As you probably know by know, the Boston Marathon terrorist was not read his Miranda rights when he was arrested on Friday night. Instead, the Obama administration used the public-safety exception. This gives the FBI 48 hours to question Dzhokhar Tsarnaev before having to read him his Miranda rights. Remember, Tsarnaev is a U.S. citizen. The public-safety exception can be used if the FBI believes there are imminent threats to public safety. As the Daily Caller points out, that is a grey area.

Ultimately, the case reached the Supreme Court, which decided that such public-safety exceptions do exist. “Miranda need not be strictly followed in situations ‘in which police officers ask questions reasonably prompted by a concern for the public safety,’” says the FBI.

In Tsarnaev’s case, it remains unclear whether there are remaining imminent threats to public safety, but the Obama administration seems to be proceeding with caution.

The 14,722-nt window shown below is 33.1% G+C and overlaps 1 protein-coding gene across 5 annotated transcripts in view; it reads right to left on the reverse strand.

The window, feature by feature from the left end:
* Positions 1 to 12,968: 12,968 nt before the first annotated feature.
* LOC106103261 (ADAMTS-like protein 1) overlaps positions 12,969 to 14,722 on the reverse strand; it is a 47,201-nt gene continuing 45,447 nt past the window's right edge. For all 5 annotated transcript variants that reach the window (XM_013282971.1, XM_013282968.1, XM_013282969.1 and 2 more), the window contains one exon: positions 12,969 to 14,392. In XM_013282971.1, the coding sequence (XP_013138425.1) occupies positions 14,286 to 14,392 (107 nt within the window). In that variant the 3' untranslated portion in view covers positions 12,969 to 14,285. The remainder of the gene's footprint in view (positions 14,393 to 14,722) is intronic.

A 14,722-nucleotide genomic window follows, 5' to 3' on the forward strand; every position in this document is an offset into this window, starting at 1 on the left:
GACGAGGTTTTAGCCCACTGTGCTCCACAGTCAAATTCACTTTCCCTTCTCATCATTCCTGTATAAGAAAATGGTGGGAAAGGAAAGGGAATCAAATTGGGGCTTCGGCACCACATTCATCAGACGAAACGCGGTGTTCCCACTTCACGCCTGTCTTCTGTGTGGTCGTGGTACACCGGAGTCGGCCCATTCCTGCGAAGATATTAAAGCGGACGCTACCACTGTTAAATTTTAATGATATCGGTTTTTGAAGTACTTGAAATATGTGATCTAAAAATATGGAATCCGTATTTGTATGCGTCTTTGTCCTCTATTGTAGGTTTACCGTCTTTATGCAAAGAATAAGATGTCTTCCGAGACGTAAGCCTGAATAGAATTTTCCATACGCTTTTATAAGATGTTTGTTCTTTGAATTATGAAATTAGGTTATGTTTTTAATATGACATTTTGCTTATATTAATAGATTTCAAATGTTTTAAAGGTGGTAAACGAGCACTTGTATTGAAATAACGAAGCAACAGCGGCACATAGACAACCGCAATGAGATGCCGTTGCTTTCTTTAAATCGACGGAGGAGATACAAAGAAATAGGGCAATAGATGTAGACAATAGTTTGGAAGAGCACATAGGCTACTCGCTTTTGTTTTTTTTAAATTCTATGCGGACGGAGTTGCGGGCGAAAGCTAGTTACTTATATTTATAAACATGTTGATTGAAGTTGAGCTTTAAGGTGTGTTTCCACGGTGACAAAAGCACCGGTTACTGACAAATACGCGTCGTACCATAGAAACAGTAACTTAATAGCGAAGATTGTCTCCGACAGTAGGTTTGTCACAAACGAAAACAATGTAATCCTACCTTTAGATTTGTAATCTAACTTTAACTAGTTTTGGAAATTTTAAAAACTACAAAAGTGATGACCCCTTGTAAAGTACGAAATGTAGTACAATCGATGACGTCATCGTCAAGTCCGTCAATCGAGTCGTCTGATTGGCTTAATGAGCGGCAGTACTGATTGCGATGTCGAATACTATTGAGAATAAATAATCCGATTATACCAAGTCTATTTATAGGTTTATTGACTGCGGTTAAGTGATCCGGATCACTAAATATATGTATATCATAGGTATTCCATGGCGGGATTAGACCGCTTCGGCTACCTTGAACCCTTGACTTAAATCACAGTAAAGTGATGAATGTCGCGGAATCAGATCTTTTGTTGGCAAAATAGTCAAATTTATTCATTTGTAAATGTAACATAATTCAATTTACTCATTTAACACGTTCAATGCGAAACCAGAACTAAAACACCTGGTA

President Obama is also under outside pressure to forgo reading those Miranda rights to Tsarnaev, with some Republican lawmakers calling on the president to treat the American citizen as an “enemy combatant.”

“If captured, I hope [a]dministration will at least consider holding the Boston suspect as enemy combatant for intelligence gathering purposes,” Sen. Lindsey Graham tweeted Friday afternoon.

“The last thing we may want to do is read Boston suspect Miranda Rights telling him to ‘remain silent,’” he wrote.

What do you think should have happened? Since the suspect is a U.S. citizen, should he have been read his Miranda rights or was the government right in using the public-safety exception?